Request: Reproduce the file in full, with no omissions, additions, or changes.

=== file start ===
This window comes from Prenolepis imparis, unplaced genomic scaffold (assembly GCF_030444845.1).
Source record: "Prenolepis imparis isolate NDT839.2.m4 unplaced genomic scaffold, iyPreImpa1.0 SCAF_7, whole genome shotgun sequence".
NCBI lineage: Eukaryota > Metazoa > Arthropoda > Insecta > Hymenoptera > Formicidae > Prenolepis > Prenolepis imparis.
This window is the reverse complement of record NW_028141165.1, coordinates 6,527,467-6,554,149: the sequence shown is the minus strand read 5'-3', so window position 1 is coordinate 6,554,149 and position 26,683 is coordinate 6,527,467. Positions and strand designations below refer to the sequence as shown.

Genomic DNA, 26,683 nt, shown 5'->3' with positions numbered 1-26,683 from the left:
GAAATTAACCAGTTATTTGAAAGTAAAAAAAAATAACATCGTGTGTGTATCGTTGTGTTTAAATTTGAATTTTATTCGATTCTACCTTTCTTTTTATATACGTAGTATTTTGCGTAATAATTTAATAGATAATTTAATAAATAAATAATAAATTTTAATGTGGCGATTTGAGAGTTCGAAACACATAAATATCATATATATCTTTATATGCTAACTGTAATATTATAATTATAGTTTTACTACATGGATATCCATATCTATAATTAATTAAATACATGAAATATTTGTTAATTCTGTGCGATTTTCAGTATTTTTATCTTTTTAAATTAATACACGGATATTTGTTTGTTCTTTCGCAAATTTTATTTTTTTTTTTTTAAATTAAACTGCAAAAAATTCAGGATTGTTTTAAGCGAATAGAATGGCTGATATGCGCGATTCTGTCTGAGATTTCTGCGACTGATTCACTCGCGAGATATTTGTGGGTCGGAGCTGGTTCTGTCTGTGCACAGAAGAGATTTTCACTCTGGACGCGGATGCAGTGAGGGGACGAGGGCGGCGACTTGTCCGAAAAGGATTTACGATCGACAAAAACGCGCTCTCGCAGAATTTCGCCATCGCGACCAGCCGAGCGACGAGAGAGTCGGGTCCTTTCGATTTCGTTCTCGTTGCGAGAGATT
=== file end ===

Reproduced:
This window comes from Prenolepis imparis, unplaced genomic scaffold (assembly GCF_030444845.1).
Source record: "Prenolepis imparis isolate NDT839.2.m4 unplaced genomic scaffold, iyPreImpa1.0 SCAF_7, whole genome shotgun sequence".
NCBI lineage: Eukaryota > Metazoa > Arthropoda > Insecta > Hymenoptera > Formicidae > Prenolepis > Prenolepis imparis.
This window is the reverse complement of record NW_028141165.1, coordinates 6,527,467-6,554,149: the sequence shown is the minus strand read 5'-3', so window position 1 is coordinate 6,554,149 and position 26,683 is coordinate 6,527,467. Positions and strand designations below refer to the sequence as shown.

Genomic DNA, 26,683 nt, shown 5'->3' with positions numbered 1-26,683 from the left:
GAAATTAACCAGTTATTTGAAAGTAAAAAAAAATAACATCGTGTGTGTATCGTTGTGTTTAAATTTGAATTTTATTCGATTCTACCTTTCTTTTTATATACGTAGTATTTTGCGTAATAATTTAATAGATAATTTAATAAATAAATAATAAATTTTAATGTGGCGATTTGAGAGTTCGAAACACATAAATATCATATATATCTTTATATGCTAACTGTAATATTATAATTATAGTTTTACTACATGGATATCCATATCTATAATTAATTAAATACATGAAATATTTGTTAATTCTGTGCGATTTTCAGTATTTTTATCTTTTTAAATTAATACACGGATATTTGTTTGTTCTTTCGCAAATTTTATTTTTTTTTTTTTAAATTAAACTGCAAAAAATTCAGGATTGTTTTAAGCGAATAGAATGGCTGATATGCGCGATTCTGTCTGAGATTTCTGCGACTGATTCACTCGCGAGATATTTGTGGGTCGGAGCTGGTTCTGTCTGTGCACAGAAGAGATTTTCACTCTGGACGCGGATGCAGTGAGGGGACGAGGGCGGCGACTTGTCCGAAAAGGATTTACGATCGACAAAAACGCGCTCTCGCAGAATTTCGCCATCGCGACCAGCCGAGCGACGAGAGAGTCGGGTCCTTTCGATTTCGTTCTCGTTGCGAGAGATT